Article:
Netflix's 'The Kissing Booth' Is Misogynistic
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Netflix's 'The Kissing Booth' Proves Misogyny Is Not Dead

One of my friends described the film in a single text by saying, "That movie was Painful."

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Netflix's 'The Kissing Booth' Proves Misogyny Is Not Dead
https://www.youtube.com/watch?v=vD0P8XQSkIA

Over my years, I have watched a lot of teen romantic comedies, I have read a lot of YA novels, and I have, admittedly, imagined myself as the socially awkward teenage protagonist, constantly stumbling over my feet and words in what would come across in a movie as awkward and charming alike. So when my friend suggested that we watch the Netflix original movie "The Kissing Booth," I was ready to settle in for another predictable but light-hearted and charming love story.

In short, I am not exaggerating when I say that my friends and I were screaming at the television screen for about two hours after the movie ended. One of my friends described the film in a single text by saying, "That movie was Painful," with precaution to capitalize "Painful" for emphasis.

For those who have not seen this movie, allow me to summarize the premise for you. Elle (Joey King) and Lee (Joel Courtney) have been friends since birth when their mothers met in the hospital. They bonded over playing Dance Dance Revolution, swimming in Lee's backyard pool, and are the classic inseparable best friends. As the movie continues, we follow Elle as she recognizes that she has feelings for Lee's older brother Noah, who she notes has a penchant for picking fights with anyone who breathes, despite one of the rules she has with Lee. Rule 9 clearly states that she is not allowed to fall in love with Noah because he's Lee's older brother.

On the surface, it's cute. Adorable, even, and I understand why so many people see the movie as charming. The acting comes across as believable, and I commend the actors for their jobs for making each of the characters memorable. However, my issue with the movie is not so much with the acting, nor the story in general, but with several specific points that came across as both concerning and misogynistic.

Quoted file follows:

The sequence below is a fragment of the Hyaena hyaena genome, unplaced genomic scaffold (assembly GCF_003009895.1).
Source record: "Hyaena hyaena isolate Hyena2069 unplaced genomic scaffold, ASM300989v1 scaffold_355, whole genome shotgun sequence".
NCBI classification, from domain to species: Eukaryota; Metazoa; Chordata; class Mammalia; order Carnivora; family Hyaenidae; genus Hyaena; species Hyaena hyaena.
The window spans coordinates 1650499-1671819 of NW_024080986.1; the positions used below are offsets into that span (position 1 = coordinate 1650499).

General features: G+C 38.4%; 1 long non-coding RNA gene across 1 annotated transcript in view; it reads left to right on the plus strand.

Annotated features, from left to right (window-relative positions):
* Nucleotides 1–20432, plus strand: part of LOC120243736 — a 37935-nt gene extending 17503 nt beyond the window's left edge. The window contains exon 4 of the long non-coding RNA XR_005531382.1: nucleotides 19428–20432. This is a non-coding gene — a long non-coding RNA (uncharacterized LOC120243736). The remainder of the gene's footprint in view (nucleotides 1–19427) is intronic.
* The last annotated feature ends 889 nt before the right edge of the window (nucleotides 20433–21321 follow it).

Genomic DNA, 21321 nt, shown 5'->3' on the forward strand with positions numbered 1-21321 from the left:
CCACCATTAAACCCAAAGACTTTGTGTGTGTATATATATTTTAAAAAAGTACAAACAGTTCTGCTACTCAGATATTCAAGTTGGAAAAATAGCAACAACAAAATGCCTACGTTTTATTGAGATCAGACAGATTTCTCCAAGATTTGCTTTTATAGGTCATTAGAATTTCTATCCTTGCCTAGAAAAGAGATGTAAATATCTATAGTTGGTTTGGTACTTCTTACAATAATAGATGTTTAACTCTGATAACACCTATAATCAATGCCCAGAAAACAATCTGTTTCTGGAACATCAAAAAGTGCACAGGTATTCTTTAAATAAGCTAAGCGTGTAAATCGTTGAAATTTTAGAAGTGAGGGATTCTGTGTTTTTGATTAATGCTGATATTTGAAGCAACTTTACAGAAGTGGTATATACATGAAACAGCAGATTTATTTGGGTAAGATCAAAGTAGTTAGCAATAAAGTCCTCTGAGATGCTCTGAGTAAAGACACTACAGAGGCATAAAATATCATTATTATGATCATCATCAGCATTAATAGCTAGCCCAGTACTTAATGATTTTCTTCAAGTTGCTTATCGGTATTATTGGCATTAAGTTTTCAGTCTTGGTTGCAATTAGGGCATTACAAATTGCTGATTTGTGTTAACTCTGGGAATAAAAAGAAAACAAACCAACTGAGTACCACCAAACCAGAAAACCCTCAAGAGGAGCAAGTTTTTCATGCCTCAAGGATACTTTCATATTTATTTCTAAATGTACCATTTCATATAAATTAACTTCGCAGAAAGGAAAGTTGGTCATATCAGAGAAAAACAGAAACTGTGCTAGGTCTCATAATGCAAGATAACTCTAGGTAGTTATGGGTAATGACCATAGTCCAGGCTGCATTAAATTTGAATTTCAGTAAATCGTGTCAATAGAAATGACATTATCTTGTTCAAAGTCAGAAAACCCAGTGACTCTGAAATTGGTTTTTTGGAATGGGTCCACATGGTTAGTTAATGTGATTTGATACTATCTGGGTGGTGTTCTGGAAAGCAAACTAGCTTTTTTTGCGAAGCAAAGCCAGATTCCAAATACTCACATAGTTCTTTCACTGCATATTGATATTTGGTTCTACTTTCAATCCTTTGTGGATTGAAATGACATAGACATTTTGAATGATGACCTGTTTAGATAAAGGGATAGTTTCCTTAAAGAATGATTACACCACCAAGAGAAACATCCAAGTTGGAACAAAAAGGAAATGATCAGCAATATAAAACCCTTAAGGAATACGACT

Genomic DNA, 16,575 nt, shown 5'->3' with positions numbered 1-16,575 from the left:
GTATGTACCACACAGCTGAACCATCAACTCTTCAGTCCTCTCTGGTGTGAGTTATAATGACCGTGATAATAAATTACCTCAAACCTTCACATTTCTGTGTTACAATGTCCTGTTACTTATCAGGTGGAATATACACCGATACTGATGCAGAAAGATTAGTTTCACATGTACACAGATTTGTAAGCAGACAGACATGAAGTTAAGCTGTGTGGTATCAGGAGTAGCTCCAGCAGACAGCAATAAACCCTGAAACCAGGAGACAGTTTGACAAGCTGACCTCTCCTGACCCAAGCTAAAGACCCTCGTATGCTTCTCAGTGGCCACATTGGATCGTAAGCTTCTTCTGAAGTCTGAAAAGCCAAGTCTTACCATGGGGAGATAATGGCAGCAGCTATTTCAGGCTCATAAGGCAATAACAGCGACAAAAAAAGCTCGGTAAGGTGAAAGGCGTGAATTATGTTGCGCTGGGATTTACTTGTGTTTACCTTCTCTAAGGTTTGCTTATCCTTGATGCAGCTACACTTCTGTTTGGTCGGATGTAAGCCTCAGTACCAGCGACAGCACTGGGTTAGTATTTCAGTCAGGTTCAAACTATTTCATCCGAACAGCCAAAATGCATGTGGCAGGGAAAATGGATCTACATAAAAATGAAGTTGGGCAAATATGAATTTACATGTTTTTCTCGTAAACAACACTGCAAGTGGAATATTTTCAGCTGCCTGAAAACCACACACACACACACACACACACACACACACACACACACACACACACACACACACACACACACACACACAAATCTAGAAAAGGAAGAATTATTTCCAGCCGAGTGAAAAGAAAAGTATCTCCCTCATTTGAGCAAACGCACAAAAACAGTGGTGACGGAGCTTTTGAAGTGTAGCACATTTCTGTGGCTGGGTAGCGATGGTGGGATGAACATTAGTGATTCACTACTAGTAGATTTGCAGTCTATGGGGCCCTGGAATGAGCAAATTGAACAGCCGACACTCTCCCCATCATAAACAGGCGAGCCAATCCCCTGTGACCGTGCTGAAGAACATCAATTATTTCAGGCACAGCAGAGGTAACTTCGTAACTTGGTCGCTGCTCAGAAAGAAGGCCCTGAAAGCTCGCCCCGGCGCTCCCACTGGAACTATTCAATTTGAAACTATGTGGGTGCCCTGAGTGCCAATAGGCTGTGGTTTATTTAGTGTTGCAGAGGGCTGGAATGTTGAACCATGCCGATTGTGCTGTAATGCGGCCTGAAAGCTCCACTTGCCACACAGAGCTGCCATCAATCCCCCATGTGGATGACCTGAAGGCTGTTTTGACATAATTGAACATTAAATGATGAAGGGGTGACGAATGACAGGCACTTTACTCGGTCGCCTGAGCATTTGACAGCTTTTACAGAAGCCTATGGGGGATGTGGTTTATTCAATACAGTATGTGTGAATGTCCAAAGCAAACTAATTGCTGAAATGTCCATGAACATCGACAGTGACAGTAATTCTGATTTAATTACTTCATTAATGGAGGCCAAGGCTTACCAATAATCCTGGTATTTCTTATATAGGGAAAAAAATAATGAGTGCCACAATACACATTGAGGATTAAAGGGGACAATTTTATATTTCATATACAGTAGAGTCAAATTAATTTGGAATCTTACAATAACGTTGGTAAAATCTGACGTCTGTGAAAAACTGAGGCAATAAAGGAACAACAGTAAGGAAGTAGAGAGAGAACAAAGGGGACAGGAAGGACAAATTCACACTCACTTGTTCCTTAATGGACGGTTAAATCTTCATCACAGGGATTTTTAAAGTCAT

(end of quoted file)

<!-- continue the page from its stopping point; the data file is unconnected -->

The first come fairly early in the film when Elle goes to school wearing a short skirt. As soon as she steps out of the car, every male character with the exception of Lee is either whistling or drooling. One students takes it upon himself to grab Elle's butt, which, in turn, sends Noah into a state where he and Lee take turns fighting for Elle's honor. This moment is meant to frame Noah as the brooding protector, who will jump into a fight to protect Elle, but it comes across as sloppy. There is never a true follow-up with the student who grabbed Elle, and Elle herself is sent to the principal's office to be lectured. Thus, I present the first red flag.

Later in the movie, after Elle and Noah have danced around one another for about an hour and have kissed several times, they wind up together at the Hollywood sign. I'm willing to disregard the logistics about how these two teenagers wound up sitting directly under the sign, and instead will turn my attention to the end of the scene. Throughout the entire movie, we are shown that Elle is entirely incompetent with boys. She has never had a boyfriend, and we see her first kiss on screen as it happens.

Noah himself comments on her inexperience. While they kiss under the sign, Noah says that they do not need to have sex at that moment, completely aware that, days before, he was her first kiss. But Elle initiates having sex with him, and that's the last we see of Elle's established innocence. While I'm all for a woman deciding when she is ready, the entire situation appears rushed, and seems to portray that her relationship or her status as Noah's girlfriend will not be secure unless they have sex.

Finally, I intend to bring Noah's character under scrutiny on the whole. He is meant to be the leather jacket-wearing brooding tough guy that any teenage rom-com needs. However, in hindsight, we don't know much about his character other than that he likes to make out with girls, that he has a motorcycle, and that he gets into a lot of fights. The final point has several implications, including a history of anger-issues that never have any ramifications on the plot, and are there only to make him the bad boy figure. At one point, Lee asks Elle if Noah hit her.

While watching, I it was impossible to not ask myself why Lee jumped to this conclusion about his own brother. But is there ever an explanation? No. This is treated as regular behavior, I suppose. Because boys will be boys, according to the movie, who get into serious fights with one another, might hit their girlfriends sometimes, and treat girls like they are disposable and their to touch whenever they want.

That is the message the movie underscores, and it is wrong on both accounts. Both are not these hormonal beings of selfishness and rage, and girls are not objects to be ogled at. Considering Netflix's "13 Reasons Why," which addresses sexual assault on males as well as females, I suppose that I expected more. In any case, this is not a movie that I will watch again, nor would I recommend it to anyone else.

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This article has not been reviewed by Odyssey HQ and solely reflects the ideas and opinions of the creator.
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